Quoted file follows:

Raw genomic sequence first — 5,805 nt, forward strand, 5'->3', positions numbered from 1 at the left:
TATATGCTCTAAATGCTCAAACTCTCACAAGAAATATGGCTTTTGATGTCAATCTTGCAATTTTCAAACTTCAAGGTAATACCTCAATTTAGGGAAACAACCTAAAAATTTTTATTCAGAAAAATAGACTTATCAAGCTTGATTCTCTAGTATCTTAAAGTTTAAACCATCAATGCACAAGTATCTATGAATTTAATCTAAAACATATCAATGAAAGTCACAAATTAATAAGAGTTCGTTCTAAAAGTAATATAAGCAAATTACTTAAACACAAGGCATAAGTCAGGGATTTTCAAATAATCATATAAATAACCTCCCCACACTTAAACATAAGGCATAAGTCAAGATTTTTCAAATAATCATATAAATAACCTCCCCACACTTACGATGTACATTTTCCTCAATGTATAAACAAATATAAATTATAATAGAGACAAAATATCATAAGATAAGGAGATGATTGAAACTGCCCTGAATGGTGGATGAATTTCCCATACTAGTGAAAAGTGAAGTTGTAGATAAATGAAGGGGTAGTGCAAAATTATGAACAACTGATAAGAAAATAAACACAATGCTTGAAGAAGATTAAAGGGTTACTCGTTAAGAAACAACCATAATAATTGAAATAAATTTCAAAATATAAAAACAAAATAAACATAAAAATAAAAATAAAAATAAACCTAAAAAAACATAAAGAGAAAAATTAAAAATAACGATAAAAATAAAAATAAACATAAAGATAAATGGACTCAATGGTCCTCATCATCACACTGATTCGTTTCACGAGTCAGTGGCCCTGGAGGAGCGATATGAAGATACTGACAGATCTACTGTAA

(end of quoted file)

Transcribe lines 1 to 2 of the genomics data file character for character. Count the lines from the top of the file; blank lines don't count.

Raw genomic sequence first — 5,805 nt, forward strand, 5'->3', positions numbered from 1 at the left:
TATATGCTCTAAATGCTCAAACTCTCACAAGAAATATGGCTTTTGATGTCAATCTTGCAATTTTCAAACTTCAAGGTAATACCTCAATTTAGGGAAACAACCTAAAAATTTTTATTCAGAAAAATAGACTTATCAAGCTTGATTCTCTAGTATCTTAAAGTTTAAACCATCAATGCACAAGTATCTATGAATTTAATCTAAAACATATCAATGAAAGTCACAAATTAATAAGAGTTCGTTCTAAAAGTAATATAAGCAAATTACTTAAACACAAGGCATAAGTCAGGGATTTTCAAATAATCATATAAATAACCTCCCCACACTTAAACATAAGGCATAAGTCAAGATTTTTCAAATAATCATATAAATAACCTCCCCACACTTACGATGTACATTTTCCTCAATGTATAAACAAATATAAATTATAATAGAGACAAAATATCATAAGATAAGGAGATGATTGAAACTGCCCTGAATGGTGGATGAATTTCCCATACTAGTGAAAAGTGAAGTTGTAGATAAATGAAGGGGTAGTGCAAAATTATGAACAACTGATAAGAAAATAAACACAATGCTTGAAGAAGATTAAAGGGTTACTCGTTAAGAAACAACCATAATAATTGAAATAAATTTCAAAATATAAAAACAAAATAAACATAAAAATAAAAATAAAAATAAACCTAAAAAAACATAAAGAGAAAAATTAAAAATAACGATAAAAATAAAAATAAACATAAAGATAAATGGACTCAATGGTCCTCATCATCACACTGATTCGTTTCACGAGTCAGTGGCCCTGGAGGAGCGATATGAAGATACTGACAGATCTACTGTAA